- Interest Rate Sensitivity: REITs, in general, are sensitive to interest rate fluctuations. When interest rates rise, the high dividends paid by REITs can become less attractive relative to other investments, leading to a decrease in REIT prices.
- Market Volatility: Like all investments traded on stock exchanges, REIT ETFs can be subject to market volatility. This can lead to short-term price fluctuations.
- Limited Capital Appreciation: While REITs are known for their dividend yields, they may not offer as much capital appreciation potential as other equity investments.
- Concentration Risk: Some REIT ETFs might focus heavily on specific real estate sectors (e.g., residential, commercial, healthcare). If one sector underperforms, the ETF’s performance can be significantly impacted.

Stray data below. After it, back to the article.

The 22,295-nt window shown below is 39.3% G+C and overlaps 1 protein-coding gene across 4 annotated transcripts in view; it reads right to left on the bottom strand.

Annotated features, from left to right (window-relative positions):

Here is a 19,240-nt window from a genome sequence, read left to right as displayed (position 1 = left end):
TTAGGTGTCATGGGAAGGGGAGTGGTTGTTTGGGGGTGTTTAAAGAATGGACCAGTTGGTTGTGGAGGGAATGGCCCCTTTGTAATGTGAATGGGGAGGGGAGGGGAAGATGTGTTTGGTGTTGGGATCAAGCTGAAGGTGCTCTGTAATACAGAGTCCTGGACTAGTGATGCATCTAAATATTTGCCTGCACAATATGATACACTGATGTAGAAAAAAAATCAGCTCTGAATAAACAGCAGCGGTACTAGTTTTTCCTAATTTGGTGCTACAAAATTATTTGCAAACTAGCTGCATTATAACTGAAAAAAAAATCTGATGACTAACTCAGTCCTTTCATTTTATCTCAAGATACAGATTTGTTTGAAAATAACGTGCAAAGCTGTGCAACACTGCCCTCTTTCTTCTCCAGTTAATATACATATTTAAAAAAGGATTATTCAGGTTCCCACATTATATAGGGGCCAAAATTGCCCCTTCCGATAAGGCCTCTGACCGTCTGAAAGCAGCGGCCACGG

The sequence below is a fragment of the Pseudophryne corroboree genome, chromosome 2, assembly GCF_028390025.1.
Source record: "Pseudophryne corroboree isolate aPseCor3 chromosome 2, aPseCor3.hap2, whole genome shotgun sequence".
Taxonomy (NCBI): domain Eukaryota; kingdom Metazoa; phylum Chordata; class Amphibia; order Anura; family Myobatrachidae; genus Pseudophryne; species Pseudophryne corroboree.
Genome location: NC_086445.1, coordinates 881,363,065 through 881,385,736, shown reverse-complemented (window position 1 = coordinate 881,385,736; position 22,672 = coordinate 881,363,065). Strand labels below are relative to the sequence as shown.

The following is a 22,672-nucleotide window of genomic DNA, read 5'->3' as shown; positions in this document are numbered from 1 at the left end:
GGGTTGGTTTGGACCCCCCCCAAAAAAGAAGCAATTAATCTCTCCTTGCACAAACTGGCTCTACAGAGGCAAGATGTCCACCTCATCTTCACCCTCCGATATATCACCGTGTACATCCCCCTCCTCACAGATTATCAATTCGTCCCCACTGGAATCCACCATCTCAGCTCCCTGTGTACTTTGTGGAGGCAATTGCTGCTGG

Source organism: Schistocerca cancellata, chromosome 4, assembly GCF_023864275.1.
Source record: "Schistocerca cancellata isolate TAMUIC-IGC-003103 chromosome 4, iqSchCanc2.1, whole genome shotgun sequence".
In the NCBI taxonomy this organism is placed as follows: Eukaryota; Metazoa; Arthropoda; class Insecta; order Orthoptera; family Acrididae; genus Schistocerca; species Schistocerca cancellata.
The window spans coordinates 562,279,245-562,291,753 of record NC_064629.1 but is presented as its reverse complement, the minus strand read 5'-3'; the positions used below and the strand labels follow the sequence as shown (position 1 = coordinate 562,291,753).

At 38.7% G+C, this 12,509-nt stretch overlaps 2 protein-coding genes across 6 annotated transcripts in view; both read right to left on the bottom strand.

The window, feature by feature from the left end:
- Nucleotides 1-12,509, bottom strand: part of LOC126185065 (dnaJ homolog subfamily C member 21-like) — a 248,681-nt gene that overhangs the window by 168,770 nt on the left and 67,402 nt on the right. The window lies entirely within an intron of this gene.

- Economic Dependency: The real estate market is closely tied to the broader economy. Economic downturns can lead to decreased demand for space, falling rental incomes, and reduced property values.
- Lack of Control: Investing in a REIT ETF means you’re entrusting the management to someone else, as opposed to direct real estate investment, where you have more control over individual properties.
- Regulatory Changes: Governments can introduce regulatory changes that affect the real estate market, such as rent controls or zoning laws. These can influence the profitability of REITs within the ETF.
How to Buy the Best REIT ETFs in Canada
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We have looked at a complete list of REIT ETFs on the Canadian shelf above. Here’s another list that contains the best ETFs in Canada.
With that said, REIT ETFs in Canada are not the only way to add real estate exposure to your portfolio. Individual stocks involved in real estate should also be considered an alternative to REIT ETFs.